Most states, including Texas, abide by at-will employment laws. In the most basic sense, these laws stipulate that employers are permitted to terminate workers for any reason, or no reason, and at any time. However, because these laws are often misunderstood, it is important for employers in the construction industry to understand them implicitly.

Just because Texas is an at-will state does not mean you can terminate workers without discretion. Inc. goes over a few of the basics, so you can rest assured you are in full compliance with important laws and regulations.

What at-will means for employers

It is true that employers do have leeway when it comes to terminating workers, but there are also restrictions. Discrimination laws are a major consideration to the at-will doctrine. If your construction company has at least 15 employees, it must abide by Title VII of the civil rights code. Title VII prohibits firings based on national origin, race, sex, religion, and color. Other legislation prohibit firings based on age, pregnancy, and disability.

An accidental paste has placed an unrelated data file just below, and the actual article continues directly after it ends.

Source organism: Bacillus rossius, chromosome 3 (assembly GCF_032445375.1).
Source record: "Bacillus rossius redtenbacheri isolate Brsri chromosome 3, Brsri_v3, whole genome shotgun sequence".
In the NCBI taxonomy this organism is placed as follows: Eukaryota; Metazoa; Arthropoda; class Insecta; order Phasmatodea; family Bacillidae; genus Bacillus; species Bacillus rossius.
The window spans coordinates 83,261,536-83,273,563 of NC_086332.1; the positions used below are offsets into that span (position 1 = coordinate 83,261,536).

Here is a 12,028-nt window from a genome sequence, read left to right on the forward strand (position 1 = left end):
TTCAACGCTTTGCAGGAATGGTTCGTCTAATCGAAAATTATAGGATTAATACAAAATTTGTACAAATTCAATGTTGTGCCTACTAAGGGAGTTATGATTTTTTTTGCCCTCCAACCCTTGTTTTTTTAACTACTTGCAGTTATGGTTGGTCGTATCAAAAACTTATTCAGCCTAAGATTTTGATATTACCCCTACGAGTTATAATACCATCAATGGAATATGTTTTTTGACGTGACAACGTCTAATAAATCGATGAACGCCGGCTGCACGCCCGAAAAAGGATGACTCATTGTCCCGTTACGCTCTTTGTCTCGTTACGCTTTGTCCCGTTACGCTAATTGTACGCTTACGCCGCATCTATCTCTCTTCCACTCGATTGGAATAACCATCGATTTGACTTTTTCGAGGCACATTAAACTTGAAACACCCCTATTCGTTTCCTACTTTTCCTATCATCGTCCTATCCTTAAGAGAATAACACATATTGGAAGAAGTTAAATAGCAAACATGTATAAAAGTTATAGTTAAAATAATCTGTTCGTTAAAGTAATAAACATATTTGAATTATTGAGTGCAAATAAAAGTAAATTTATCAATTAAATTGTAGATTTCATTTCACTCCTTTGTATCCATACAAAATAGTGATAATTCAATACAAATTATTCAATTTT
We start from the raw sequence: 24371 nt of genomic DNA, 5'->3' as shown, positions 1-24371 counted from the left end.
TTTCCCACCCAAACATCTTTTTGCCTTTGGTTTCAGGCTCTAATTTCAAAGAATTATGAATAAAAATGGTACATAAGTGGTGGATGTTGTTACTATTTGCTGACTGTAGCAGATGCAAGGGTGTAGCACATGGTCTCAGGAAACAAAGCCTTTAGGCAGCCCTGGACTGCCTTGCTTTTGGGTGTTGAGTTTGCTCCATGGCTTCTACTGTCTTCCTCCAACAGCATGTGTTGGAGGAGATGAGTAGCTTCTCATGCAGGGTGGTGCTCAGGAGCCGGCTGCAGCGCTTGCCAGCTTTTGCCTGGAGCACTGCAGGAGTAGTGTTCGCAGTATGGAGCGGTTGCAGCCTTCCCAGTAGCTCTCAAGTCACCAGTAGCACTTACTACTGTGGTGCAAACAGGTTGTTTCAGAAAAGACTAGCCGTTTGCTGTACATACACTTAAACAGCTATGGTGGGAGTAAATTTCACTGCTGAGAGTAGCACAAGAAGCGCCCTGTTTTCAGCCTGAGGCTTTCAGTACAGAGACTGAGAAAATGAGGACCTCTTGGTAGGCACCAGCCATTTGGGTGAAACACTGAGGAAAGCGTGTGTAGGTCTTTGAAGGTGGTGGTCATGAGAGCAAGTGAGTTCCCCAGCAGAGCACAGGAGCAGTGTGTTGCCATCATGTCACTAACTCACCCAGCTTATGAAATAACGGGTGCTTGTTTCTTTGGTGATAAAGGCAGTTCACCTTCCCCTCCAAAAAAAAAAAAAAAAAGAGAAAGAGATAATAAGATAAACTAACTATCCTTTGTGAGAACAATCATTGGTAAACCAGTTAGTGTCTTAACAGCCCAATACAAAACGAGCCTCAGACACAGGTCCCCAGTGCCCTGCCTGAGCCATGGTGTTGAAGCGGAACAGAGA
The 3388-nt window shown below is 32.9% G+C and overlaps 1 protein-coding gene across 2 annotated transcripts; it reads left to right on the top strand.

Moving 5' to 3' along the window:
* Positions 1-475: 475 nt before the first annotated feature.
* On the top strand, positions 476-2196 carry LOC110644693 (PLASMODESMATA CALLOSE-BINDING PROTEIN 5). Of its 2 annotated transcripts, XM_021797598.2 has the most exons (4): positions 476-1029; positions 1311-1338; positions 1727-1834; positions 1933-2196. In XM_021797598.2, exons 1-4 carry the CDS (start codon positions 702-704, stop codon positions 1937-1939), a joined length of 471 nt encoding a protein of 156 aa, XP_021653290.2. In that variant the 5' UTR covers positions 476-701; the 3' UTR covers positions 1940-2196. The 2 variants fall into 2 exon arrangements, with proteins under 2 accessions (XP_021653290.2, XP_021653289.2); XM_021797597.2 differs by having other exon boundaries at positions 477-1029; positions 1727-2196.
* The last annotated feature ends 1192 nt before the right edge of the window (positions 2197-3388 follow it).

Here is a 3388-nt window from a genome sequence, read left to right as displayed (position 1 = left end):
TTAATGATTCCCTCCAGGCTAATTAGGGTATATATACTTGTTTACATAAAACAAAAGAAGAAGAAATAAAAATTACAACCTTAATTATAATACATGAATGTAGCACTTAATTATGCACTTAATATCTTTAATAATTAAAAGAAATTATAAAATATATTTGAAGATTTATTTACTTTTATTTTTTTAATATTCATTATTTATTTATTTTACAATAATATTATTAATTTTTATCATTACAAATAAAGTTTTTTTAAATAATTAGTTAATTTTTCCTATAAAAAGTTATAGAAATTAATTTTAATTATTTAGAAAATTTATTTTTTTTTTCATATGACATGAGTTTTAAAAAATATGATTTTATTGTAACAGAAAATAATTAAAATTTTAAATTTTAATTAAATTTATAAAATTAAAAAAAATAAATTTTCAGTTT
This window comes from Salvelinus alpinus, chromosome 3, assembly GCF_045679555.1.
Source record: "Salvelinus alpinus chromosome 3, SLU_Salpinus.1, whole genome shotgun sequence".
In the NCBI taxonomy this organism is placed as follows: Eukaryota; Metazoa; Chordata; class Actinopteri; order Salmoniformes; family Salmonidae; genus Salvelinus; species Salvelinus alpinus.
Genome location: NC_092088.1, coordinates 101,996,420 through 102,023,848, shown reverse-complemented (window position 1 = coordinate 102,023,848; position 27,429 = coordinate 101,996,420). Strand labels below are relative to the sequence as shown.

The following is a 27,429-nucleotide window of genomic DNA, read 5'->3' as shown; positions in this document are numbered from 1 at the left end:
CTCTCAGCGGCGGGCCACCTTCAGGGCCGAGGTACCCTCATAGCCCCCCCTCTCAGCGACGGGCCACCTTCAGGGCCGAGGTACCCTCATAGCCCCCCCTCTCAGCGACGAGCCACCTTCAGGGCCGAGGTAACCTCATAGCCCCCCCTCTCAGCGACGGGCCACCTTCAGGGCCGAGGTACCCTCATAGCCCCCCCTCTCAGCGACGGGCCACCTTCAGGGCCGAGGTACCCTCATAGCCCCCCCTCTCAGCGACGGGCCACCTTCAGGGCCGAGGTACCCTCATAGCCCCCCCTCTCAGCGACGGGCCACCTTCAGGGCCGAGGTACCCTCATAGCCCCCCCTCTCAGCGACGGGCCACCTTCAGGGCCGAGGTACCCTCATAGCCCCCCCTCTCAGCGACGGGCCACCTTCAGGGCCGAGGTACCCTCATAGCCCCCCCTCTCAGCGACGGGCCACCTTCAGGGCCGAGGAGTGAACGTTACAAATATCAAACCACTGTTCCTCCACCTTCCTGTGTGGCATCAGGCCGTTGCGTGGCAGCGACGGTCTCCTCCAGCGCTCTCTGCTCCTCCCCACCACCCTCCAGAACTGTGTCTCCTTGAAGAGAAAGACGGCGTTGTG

In addition to avoiding discriminatory terminations, employers are also encouraged to establish a procedure for discipline and firing. With the proper documentation, you can show that you followed the right procedures and conducted discipline and firings in the proper manner. This will save your business from legal reprisal after a firing takes place.

What it means for employees

Unlike employers, employees have fewer restrictions placed on them when it comes to at-will laws. Much like you do not need to provide a reason for firing a worker, workers do not need to provide reasons for resigning. They are also not required to provide notice when leaving your construction business, which means they can leave in the middle of a workday without any prior conversation. Additionally, you must provide wages according to the hours worked or salary agreements. Your only real recourse is to provide a bad reference and refuse to rehire the worker should they ever reapply.